whether to hike rates for the first time in nine years. i spoke with a con trib biting editor and banker, he argued raising interest rates will benefit the average american. >> people on fixed income and savers are getting decimated by the fed's policy, because the return they get, mine is like 6 basis points, that's nothing. who benefits? people who make money from money. the fed works for wall street. zero interest policy benefits wall street and the people who make money from money. >> but as patricia sabga explains not everyone agrees that the time is right for a rate tyke. >> the last time the federal reserve raised interest rates was back in 2006, but after the great recession hit the feds slashed rates to near zero to
encourage people to spend money and other things to kick start economic growth and create jobs. and it has worked to do a degree. the economy is growing, slowly but steadily, while the unemployment rate has plummeted to 5.1%. but that takes care of only one of the fed's objectives. the fed also has ensure price and financial stability. and this is where economists disagree on the timing of the next rate hike. inflation has been running well below the fed's 2% target for over three years and the situation has grown worse as oil prices have dropped and the dollar has strengthened. some reason that a tighter labor market will force wages up as employer bid for the best workers. they all thes believe the impact of low oil prices and a strong dollar will eventually ease up. but others think it is a mistake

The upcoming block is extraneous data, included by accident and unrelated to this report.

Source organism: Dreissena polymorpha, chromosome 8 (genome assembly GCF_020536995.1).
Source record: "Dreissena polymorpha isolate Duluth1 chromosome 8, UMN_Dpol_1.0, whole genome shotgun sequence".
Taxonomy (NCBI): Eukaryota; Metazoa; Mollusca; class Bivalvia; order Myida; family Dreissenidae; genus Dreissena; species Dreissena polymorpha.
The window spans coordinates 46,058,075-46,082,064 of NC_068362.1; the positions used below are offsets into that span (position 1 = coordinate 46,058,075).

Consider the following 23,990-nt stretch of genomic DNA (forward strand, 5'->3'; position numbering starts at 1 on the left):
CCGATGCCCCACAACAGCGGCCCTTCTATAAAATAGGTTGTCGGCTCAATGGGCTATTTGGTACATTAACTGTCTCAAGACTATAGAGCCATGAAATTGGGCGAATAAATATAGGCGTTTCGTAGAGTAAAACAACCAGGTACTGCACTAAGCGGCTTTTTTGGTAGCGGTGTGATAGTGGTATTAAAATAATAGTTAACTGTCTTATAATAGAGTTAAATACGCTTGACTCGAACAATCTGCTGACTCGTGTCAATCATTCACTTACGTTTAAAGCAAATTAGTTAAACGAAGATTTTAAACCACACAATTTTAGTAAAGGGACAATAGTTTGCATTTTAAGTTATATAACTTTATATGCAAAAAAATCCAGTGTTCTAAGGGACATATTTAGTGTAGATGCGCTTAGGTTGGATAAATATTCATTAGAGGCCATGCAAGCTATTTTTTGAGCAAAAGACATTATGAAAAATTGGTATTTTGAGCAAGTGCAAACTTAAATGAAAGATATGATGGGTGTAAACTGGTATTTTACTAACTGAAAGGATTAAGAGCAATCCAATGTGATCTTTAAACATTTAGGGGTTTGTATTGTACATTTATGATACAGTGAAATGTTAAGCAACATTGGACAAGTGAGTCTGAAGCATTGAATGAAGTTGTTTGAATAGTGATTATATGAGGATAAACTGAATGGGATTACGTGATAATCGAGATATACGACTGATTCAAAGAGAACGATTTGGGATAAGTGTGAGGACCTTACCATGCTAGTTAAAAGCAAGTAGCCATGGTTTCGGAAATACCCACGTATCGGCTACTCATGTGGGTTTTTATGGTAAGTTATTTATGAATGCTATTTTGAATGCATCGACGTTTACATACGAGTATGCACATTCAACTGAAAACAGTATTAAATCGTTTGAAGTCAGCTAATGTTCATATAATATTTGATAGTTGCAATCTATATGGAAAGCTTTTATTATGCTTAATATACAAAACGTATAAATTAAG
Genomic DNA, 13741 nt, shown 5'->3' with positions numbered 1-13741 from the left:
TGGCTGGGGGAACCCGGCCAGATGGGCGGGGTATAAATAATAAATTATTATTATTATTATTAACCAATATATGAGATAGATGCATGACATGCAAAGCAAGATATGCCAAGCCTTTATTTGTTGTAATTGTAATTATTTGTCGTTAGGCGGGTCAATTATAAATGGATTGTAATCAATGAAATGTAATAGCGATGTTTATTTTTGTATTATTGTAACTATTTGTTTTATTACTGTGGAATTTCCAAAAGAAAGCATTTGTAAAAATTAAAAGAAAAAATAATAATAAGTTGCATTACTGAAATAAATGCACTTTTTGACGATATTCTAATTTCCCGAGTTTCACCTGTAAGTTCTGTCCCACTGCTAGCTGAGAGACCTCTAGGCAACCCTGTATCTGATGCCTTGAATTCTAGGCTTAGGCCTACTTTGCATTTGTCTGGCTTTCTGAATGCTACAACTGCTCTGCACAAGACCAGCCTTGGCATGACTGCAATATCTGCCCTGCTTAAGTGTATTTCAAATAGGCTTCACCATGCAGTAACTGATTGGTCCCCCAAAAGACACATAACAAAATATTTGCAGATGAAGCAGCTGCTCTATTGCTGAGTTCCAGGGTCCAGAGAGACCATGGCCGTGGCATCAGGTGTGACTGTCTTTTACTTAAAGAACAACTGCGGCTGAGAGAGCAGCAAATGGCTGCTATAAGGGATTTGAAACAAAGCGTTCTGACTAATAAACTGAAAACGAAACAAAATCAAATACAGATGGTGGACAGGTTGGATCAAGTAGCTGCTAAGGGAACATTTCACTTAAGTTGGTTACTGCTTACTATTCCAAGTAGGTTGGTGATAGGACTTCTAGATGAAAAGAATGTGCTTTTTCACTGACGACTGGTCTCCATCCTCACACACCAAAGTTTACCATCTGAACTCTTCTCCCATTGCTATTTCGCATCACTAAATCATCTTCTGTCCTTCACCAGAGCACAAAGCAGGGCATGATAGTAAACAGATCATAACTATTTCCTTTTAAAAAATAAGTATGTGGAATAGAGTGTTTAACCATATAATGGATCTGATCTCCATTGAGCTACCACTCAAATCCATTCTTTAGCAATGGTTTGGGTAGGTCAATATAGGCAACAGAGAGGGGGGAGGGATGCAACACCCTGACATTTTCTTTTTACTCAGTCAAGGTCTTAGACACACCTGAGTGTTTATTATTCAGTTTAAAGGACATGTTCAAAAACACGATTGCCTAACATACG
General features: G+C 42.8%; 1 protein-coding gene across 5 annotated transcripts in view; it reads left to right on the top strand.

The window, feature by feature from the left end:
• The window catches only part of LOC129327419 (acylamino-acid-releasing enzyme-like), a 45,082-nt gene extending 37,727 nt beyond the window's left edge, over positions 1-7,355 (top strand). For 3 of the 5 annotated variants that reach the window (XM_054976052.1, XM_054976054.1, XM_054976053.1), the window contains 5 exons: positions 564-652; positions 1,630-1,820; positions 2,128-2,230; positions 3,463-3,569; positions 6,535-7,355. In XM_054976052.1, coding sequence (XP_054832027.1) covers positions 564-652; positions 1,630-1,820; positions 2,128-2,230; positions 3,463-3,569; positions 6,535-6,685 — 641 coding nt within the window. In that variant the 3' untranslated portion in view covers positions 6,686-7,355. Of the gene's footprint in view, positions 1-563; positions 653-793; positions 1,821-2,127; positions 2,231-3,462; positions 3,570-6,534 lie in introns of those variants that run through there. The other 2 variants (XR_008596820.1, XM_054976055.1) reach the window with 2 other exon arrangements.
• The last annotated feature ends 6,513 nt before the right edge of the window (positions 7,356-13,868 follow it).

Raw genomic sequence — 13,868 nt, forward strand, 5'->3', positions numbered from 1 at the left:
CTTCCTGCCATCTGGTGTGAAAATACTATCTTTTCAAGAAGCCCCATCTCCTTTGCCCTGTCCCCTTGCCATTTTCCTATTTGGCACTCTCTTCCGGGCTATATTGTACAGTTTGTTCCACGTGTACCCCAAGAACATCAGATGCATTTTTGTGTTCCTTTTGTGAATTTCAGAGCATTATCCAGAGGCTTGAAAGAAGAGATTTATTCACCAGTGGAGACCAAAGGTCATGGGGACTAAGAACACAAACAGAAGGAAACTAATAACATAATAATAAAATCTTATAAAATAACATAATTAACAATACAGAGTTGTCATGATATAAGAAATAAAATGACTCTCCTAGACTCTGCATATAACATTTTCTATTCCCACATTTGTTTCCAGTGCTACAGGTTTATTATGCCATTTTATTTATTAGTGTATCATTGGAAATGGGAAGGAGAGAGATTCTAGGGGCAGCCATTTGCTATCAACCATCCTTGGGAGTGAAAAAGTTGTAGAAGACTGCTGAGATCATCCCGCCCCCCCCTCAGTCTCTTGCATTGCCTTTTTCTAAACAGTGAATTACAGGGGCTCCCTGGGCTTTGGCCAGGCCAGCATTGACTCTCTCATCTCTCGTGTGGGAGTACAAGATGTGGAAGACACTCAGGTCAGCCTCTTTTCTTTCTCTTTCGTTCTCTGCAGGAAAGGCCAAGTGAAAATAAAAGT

to raise u.s. interest rates especially when the global economy is weakening, because higher rates here will pull more money out of emerging economies into the u.s., turbo charging an already strong dollar which is making u.s. goods more expensive to buy overseas. as for prices it's low inflation tips into deflation it will encourage consumers to sit on their cash instead of spending it, grinding economic activity to a halt. japan raised rates and choked off a budding economy, plunging the country back into a trap of weak growth and falling prices. so what is a fed official to do? >> well, all they can do is weigh the evidence and hope they make the right move at the right time. now the fed is expected to put out its decision around 2:00 pm eastern today. in a little over an hour the
justice department is expected to detail a settlement with general motors over deadly ignition switch problems. >> reporter: laura christian had hoped season at general motors would be held criminally responsible for dhaet of her daughter. she died in a 2005 crash causeded by the ignition switch shifting out of the run position, disabling her power steering and air bags while the car was rolling. the company new about the problem for more than a decade before instituting a retall. it admits the problem lead to at least 124 deaths and hundreds of injuries, but by settling with the government no one at gm or